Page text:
An easement is a right over one peace of land for the benefit of another piece of land i.e. right to store
In order to be an easement; a right must satisft the 4 requirements laid down in Re Ellenborough Park
- The DT benefits from the exercise of the right, and the ST, burdened by its exercise of the right, and must be defined at the time of the acquisition of the easement.
- The right must acommodate the DT. Not a mere personal benefit to the current owner., the nature of the claim and proximity are considered.
-The DT and St must be different people (separate legal personalities)
- The right must be capable of forming a subject matters of a grant; including the following
1) Must be capable grantor
2) Grantee must be legally capable of receiving it
3) Right must be definable
4) Issues of new types of easements
Acquisition of Easements
Easements can be legal (statute, deed or prescription)
s62 of the LPA 1925 atuomatically passes to a successor in title all existing rights, priveleges, easements etc, attached to the land
However, requirements must be satisfied
-There must be a conveyance (defined in s205 of the LPA 1925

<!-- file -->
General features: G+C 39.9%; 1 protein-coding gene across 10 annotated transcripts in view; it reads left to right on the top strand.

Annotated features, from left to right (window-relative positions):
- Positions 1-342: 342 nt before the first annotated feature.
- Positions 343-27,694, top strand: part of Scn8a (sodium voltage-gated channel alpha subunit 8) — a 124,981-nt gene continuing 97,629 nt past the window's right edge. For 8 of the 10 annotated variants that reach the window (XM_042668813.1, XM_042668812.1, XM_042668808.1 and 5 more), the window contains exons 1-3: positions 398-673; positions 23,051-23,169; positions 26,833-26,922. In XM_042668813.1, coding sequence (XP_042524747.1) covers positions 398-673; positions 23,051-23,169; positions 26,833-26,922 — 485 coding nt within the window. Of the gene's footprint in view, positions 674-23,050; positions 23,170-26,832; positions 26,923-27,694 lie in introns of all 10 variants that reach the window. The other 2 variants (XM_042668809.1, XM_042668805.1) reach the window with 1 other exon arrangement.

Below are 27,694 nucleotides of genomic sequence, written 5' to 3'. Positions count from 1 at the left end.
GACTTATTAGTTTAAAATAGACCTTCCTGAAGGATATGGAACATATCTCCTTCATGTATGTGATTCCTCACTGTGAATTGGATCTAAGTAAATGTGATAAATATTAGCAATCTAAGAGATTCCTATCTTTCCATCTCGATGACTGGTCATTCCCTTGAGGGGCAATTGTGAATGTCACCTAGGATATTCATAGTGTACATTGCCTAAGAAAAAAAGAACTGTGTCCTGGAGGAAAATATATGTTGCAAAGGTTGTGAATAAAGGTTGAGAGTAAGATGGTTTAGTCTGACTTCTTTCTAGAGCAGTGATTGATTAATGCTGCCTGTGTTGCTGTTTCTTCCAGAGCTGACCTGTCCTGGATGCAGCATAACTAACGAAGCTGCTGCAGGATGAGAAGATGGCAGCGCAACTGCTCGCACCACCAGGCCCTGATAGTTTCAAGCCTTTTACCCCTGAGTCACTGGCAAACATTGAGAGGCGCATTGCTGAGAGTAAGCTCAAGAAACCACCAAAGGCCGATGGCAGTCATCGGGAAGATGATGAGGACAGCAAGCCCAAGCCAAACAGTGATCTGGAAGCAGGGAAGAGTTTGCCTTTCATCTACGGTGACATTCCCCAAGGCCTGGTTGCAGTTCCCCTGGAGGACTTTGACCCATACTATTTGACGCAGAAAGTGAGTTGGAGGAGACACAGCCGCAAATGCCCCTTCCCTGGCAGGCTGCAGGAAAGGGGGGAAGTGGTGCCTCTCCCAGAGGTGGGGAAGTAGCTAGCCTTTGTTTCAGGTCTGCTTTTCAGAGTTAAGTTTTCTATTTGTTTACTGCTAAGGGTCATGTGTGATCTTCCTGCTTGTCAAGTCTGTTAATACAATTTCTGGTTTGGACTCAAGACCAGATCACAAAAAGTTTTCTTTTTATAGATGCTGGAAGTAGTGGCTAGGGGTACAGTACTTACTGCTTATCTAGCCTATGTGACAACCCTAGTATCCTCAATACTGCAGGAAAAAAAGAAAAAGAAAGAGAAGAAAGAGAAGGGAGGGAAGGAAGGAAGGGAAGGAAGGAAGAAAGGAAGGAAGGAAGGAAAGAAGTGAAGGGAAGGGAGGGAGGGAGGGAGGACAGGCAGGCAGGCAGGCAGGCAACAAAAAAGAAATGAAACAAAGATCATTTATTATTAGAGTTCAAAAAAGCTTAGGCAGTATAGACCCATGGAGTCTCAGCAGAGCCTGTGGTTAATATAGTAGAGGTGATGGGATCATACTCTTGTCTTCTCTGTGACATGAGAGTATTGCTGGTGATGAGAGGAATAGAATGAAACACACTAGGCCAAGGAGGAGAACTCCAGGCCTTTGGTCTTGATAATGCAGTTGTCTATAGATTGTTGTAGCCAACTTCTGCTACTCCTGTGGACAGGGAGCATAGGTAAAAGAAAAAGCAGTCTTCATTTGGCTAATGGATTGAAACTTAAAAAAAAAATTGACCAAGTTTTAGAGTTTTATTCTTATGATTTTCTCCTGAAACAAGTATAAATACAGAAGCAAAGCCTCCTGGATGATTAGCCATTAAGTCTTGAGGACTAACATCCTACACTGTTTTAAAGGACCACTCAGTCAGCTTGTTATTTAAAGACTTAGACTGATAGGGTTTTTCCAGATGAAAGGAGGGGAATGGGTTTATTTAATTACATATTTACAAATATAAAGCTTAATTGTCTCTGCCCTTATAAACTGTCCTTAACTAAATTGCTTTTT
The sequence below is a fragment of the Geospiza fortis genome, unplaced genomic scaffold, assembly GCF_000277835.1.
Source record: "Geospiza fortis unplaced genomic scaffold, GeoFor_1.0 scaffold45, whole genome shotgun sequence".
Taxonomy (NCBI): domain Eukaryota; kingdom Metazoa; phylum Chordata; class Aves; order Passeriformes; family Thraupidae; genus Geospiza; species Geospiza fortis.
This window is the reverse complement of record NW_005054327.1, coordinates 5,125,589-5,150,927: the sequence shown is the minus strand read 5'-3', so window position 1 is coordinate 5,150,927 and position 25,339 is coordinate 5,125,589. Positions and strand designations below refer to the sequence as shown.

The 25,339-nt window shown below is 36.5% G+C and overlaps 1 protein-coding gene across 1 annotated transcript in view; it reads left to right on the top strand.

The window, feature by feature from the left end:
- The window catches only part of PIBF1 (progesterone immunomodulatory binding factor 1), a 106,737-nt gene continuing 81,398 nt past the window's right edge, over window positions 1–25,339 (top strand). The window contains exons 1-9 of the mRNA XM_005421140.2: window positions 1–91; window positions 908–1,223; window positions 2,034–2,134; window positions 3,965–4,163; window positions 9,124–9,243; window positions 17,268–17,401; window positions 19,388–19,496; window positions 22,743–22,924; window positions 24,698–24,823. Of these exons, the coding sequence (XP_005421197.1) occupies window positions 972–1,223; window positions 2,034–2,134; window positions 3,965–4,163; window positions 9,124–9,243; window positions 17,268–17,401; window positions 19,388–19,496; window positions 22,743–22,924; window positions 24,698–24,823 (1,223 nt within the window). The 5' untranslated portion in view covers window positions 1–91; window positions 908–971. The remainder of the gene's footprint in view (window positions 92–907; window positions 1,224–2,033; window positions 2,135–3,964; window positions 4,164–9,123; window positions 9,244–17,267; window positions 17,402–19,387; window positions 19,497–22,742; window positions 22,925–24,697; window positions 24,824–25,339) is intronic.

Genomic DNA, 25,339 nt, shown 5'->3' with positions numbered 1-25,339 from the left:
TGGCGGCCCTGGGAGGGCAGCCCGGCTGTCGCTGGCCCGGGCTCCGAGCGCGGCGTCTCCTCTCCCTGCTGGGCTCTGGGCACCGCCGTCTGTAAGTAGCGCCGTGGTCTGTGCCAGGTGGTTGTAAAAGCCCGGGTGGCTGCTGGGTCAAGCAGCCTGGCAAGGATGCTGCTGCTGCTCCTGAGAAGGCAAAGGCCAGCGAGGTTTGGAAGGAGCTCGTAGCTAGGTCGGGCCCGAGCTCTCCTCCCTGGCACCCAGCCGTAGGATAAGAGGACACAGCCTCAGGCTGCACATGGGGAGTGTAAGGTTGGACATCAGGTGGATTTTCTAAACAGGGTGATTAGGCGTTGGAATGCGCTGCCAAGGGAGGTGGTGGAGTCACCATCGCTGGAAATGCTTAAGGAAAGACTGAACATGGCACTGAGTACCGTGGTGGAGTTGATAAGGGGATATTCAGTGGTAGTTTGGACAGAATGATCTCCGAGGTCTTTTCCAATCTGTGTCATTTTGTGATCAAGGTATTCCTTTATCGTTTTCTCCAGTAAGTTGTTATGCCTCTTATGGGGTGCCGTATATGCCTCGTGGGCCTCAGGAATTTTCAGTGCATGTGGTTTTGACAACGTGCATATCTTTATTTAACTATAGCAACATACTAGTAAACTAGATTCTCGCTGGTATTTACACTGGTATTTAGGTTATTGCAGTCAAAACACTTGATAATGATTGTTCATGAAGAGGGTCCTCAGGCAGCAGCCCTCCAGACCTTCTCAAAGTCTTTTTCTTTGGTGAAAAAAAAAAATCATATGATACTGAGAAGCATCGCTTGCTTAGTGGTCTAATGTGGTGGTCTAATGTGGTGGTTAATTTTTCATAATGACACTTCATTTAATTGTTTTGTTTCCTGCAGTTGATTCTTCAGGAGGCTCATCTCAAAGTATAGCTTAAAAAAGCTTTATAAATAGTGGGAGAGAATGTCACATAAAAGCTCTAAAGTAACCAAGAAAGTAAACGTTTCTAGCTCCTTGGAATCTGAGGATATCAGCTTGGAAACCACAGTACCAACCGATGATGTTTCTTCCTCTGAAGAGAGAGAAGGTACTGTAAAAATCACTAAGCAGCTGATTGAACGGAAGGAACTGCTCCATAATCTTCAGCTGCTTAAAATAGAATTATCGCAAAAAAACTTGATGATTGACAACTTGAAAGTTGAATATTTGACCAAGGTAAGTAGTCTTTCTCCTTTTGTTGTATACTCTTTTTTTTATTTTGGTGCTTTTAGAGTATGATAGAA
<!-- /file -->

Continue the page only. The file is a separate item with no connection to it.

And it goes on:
-The right must exist at the date of the conveyance
Express Grant or Reservation
- This arises where express words can be found in a document granting or reserving an easement.
An Implied Grant arises where no express words of acquistion are present in a document BUT the courts are willing to imply their presence.
- Necessity: An easement is necessary, the easement claimed must be essential to the use of the land, not just merely desirable
- Common Intention: A mutual agreement between parties that the easement was created (Wong v Beaumont Property Trust Ltd (1965)
-Wheeldon v Burrows; 4 conditions
- Rights must not be mere personal conveniences
- Rights must be continuous and apparent
- Rights must be reasonable for the enjoyment of the dominant land
- Right must be existed at the date of transfer.
Easements may also be acquired through a prescription.
The user must show that the right has been enjoyed for 20 years.
Lost Modern Grant
Building must have been built after 1189. The court can assume that the grant was made but had been lost.
Prescription Act 1832
An easement acquired upon establishing either 20 or 40 years' uninterrupted use of right.
Extinguishing an easement:
Unity of ownership; of both the DT and ST extinguishes easements
The servients act upon a promise that he has been released from the burden of an easement.
If the easement has not been used for a long period, this leads to the presumption of abandonment